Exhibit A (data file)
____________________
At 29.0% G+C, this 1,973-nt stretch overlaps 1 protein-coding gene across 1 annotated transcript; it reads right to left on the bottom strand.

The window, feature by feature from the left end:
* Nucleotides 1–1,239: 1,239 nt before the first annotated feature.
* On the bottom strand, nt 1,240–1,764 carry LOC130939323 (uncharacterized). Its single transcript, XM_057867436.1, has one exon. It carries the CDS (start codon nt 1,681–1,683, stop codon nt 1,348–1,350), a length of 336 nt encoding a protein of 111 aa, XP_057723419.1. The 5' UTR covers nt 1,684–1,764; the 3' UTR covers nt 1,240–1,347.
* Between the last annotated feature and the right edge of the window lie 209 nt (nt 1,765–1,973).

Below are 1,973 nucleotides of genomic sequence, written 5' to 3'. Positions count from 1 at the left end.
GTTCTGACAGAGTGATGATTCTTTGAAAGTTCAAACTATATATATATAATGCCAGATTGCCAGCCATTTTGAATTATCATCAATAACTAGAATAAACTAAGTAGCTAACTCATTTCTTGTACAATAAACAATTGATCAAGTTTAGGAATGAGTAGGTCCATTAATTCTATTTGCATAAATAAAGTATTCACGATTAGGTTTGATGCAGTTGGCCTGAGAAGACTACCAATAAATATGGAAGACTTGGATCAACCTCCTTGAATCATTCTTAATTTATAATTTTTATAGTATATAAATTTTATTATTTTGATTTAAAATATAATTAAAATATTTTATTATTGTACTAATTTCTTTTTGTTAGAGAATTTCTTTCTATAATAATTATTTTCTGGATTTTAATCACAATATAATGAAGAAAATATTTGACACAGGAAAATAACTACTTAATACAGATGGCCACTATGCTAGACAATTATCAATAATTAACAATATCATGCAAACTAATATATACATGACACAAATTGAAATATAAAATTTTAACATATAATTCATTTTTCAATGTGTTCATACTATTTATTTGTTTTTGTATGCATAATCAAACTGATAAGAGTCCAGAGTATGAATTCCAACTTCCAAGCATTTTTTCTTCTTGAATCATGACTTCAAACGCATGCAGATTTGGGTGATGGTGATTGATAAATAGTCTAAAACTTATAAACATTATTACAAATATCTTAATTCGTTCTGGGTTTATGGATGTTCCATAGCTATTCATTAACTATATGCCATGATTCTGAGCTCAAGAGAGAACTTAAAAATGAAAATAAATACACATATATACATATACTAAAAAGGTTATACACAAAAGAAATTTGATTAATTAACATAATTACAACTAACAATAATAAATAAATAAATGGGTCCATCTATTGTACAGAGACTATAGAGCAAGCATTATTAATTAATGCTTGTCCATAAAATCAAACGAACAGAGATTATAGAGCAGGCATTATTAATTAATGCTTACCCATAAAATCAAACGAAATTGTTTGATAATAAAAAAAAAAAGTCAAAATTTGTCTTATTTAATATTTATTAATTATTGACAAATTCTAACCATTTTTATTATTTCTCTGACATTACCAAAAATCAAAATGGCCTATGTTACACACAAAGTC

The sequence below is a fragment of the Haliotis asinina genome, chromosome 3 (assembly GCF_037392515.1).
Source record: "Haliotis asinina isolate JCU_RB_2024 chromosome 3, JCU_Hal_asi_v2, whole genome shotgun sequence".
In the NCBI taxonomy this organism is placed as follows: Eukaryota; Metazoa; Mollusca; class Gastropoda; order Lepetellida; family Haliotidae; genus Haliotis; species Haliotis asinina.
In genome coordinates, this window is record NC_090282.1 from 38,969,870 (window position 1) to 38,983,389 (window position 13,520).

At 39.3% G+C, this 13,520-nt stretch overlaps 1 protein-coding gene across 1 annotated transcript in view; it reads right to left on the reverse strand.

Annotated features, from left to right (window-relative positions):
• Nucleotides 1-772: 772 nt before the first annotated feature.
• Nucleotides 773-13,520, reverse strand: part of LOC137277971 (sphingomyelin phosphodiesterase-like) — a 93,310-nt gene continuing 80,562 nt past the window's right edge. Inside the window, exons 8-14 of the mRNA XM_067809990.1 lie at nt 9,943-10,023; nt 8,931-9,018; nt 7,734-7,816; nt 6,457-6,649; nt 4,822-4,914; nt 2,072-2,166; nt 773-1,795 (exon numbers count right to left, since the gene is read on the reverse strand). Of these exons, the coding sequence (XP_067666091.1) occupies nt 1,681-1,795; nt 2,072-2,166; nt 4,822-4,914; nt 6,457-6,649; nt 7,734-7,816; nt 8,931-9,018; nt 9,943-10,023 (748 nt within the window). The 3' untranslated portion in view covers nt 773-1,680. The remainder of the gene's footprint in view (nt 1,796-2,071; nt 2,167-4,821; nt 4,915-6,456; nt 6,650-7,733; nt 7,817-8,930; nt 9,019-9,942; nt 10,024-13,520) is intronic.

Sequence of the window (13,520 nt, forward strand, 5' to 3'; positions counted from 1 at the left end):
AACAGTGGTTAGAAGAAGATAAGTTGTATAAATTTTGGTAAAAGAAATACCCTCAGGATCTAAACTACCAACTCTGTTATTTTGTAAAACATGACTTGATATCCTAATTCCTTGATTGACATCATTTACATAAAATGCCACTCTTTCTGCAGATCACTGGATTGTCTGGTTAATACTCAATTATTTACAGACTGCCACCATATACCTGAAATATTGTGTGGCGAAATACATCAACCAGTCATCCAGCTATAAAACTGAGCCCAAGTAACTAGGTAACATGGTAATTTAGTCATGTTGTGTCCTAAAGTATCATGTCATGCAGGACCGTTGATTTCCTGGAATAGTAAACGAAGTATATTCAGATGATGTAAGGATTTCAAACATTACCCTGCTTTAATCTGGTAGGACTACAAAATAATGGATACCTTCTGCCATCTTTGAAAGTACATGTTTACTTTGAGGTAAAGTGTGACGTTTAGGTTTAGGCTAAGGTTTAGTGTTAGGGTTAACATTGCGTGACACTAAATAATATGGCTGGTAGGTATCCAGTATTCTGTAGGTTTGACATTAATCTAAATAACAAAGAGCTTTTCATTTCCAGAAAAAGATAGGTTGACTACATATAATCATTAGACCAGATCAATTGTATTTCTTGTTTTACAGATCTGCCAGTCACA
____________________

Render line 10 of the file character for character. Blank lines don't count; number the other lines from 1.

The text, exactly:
In the NCBI taxonomy this organism is placed as follows: Eukaryota; Metazoa; Mollusca; class Gastropoda; order Lepetellida; family Haliotidae; genus Haliotis; species Haliotis asinina.